August September Family Newsletter
October 4, 2012 | By Randy Botti | Impressions: 511 |
More from Randy Botti
2 Aloha Students and Parents! Welcome to Innovations Public Charter School. The following is a brief overview to help you better understand our school and how we operate. We hope you take a moment and sit down to read this handbook together as a student and a parent so that you understand the school’s philosophy and support it throughout the year. Together we will achieve a stimulating and fun-filled educational experience. What is a Charter School? Charter schools are free public schools of choice. They are governed by a Governing School Board that determines policy, secures funding, and does the hiring for the school. Charter schools are free from purchasing restraints and other bureaucratic restrictions allowing for innovative teaching programs. They are required to follow all health and safety codes, teach to the state standards and be in compliance with union agreements. Charter schools are reviewed annually by the Charter School Commission for fiscal and student achievement accountability. Innovations Philosophy and Structure Educational Philosophy and Curriculum IPCS was developed as a cooperative effort between teachers, parents, and community representatives. This charter school enables colleagues with the same vision and mission to plan and work together. Common educational philosophy agreements among the staff and reduced staff size enable decisions to be made in a timely manner. Students at Innovations learn how to learn - how to question, how to research, how to analyze, and how to be successful working independently and with others. Our ultimate goal for students is the development of a love of learning and the ability to think critically and solve problems, with awareness of the environment and the outside community, and with the capacity to be active and productive citizens. IPCS is committed to providing every child with a quality education. Using new technologies together with proven ideas about learning, every child is challenged and experiences success. Through individualized monitoring, students attain ambitious goals of achievement. By providing a strong academic foundation, our students will be prepared for demanding academic studies in high school. Each student’s day is devoted to academics. The schedule is designed for large uninterrupted blocks of instruction in reading, writing, math, science, and social studies. Additionally, to ensure our students benefit from a balanced curriculum, students receive instruction in the arts, drama, music, guidance, gardening, physical education and technology.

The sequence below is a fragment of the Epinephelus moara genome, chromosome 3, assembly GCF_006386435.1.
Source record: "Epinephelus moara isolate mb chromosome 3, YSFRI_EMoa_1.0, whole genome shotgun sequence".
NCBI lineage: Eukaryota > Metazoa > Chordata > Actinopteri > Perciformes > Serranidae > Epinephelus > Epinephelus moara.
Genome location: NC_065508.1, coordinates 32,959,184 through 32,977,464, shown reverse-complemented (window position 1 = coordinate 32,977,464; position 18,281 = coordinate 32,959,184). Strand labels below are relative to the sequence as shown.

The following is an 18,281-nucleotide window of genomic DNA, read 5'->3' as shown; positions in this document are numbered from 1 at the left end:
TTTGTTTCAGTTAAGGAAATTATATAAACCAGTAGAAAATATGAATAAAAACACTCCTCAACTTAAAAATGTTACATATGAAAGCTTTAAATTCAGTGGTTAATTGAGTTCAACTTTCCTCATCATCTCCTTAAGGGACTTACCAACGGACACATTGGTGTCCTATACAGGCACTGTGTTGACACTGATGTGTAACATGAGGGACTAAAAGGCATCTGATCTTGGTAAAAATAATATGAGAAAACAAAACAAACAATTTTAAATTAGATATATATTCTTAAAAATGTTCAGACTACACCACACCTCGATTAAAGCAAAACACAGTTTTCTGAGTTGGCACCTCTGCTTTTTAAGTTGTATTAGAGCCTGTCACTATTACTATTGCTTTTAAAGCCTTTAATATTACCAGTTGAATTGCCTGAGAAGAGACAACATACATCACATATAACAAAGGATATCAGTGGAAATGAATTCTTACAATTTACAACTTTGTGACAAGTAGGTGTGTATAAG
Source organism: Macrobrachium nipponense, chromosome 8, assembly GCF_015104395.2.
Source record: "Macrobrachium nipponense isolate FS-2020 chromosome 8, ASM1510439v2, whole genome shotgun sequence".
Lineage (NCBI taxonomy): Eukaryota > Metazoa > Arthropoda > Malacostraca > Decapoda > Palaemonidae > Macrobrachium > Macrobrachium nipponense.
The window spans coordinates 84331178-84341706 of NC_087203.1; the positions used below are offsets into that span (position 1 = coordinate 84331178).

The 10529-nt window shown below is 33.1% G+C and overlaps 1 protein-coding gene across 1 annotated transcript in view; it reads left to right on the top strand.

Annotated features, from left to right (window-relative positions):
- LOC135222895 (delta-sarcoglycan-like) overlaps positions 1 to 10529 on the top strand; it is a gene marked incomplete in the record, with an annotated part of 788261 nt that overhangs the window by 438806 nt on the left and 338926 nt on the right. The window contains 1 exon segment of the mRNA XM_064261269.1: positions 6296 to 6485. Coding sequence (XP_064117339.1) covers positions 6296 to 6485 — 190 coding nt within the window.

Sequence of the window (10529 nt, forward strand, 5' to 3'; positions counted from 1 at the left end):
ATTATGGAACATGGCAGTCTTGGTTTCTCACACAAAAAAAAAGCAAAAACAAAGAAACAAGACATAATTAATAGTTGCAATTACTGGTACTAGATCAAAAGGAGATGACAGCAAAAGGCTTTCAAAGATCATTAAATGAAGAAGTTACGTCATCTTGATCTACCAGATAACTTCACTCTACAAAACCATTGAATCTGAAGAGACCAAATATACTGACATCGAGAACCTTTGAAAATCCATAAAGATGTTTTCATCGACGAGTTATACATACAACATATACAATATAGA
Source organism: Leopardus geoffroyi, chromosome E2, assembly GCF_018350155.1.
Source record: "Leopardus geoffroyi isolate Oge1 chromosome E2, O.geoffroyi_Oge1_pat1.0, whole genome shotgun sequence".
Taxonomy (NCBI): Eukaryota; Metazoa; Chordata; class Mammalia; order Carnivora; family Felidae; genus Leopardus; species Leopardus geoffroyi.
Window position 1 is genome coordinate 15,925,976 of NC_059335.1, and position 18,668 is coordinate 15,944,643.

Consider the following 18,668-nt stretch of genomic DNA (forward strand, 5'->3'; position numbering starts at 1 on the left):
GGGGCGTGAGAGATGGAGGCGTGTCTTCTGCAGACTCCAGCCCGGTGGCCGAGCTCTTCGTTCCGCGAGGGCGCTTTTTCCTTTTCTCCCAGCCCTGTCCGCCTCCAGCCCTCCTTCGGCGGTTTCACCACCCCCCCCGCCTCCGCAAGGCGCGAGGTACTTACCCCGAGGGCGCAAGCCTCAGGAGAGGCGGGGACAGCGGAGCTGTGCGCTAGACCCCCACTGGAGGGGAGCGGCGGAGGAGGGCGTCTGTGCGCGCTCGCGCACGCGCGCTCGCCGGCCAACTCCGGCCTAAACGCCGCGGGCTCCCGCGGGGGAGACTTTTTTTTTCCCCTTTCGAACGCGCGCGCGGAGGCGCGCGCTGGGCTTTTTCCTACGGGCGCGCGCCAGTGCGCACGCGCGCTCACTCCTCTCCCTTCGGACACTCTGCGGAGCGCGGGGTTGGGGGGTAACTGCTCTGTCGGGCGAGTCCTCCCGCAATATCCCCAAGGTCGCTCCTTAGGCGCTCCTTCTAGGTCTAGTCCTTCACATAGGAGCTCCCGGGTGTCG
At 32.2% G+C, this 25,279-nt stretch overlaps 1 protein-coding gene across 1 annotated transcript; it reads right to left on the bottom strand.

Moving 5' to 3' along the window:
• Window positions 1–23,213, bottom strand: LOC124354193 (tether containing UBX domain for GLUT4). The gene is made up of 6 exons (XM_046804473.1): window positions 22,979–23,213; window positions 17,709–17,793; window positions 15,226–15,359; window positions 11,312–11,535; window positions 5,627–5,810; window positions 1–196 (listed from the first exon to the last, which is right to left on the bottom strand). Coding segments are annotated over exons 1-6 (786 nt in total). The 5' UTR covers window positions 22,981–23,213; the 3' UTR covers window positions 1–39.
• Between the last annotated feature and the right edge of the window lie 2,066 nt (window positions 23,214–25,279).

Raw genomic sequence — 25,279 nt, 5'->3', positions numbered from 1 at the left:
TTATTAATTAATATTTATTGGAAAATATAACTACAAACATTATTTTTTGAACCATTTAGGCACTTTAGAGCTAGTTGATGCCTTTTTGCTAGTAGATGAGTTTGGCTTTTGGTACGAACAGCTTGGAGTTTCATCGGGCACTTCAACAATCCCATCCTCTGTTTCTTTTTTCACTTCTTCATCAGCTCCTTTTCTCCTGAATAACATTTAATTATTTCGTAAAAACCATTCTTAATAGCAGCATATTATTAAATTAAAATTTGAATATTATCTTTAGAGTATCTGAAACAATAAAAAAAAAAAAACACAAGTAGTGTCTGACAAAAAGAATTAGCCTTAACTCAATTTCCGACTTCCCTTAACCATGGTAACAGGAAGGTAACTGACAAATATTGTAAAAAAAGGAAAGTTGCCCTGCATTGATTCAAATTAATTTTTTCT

Alegria: High protein, Latin-American candy (Alegria is happiness in Spanish) 1/3 cup agave, rice syrup, maple syrup, or honey 1/4 cup toasted sunflowers seeds (or almonds, mac nuts, walnuts) 1/4 tsp ground cinnamon 1 and 1/2 cups popped Amaranth 1. Toast 1/4 cup of amaranth at a time. Most will pop like little popcorns. 2. Lightly grease an 8" square cake pan, set aside. 3. Put syrup or honey in a sauce pan over high heat and bring to a soft boil. Boil for about 10 minutes or until syrup is 224 degrees. 4. Remove from heat. Stir in sunflower seeds or nuts, cinnamon, and popped amaranth; just enough to blend. 5. Press into pan. Let cool somewhat. Cut into 2" squares. Garden Wraps with whole wheat tortillas: Whole Wheat Tortilla Ingredients 2 cups white whole wheat flour 3 Tbsp extra virgin olive oil ¾ tsp salt ⅔ c warm water Instructions 1. In a bowl, mix together the flour, oil and salt. 2. Slowly add the warm water while stirring until a rough dough comes together. Add a little extra water if needed. 3. Turn the dough onto the counter and knead for about two minutes. 4. Return to bowl and let rest for 20 minutes. 5. Divide dough into 8 equal balls. 6. Roll each ball into a circle (you want them to be pretty thin). You can use a floured rolling pin or jar or use a tortilla pre ss. 7. Heat a pan over medium high heat and grease lightly. 8. Drop one dough circle into the pan and let cook until bubbles form- about 1 minute. 9. Flip over and cook another minute, pressing down with a spatula if needed. Repeat with remaining dough. To make wraps: Spread thin layer of cream cheese on warm tortilla. Place whatever basil, mint, chives, kale, spinach, fennel, and/or collard leaves available on the cream cheese. Add shredded carrots, thinly sliced cucumbers, or whatever other garden delights you have available. Roll up and enjoy! Pesto: Pesto can be spread on homemade whole wheat tortillas, pizza dough, or tossed in noodles. 1 part basil 1/4 part olive oil 1/4 part parmesan cheese 1/4 part macadamia nuts, walnuts, almonds, or pine nuts salt to taste garlic to taste Add a few sprigs of parsley, mint, kale, or spinach leaves for fun. Blend until smooth. You will probably need to add more olive oil as needed. Gardeners have been experimenting with making delicious and nutritious recipes with food they grew throughout the year. Each grade level has dabbled in making different dishes, all kid approved of course. Here’s some great, easy recipes you can try out at home this summer with your ohana. Enjoy! Innovations teachers truly love their jobs. Getting to work with all of their students is something each teacher dreamed of; something they each have a passion for in their own way. While teaching may always be their first choice as a career, what kind of jobs might they have pursued had the students at IPCS not been so awesome? Let’s see if you can match up the correct teacher with their second choice career, in the “When I grow up, I want to be a…” Game A.) Own a Doggie Daycare B.) Travel the world as a Destination Vacation Critic C.) Train service dogs for veterans D.) A race car driver E.) Own a working Horse Ranch and take kids into the mountains teaching them about the outdoors, rivers and animals F.) Space traveler G.) Own an orphanage and travel to third world countries to help children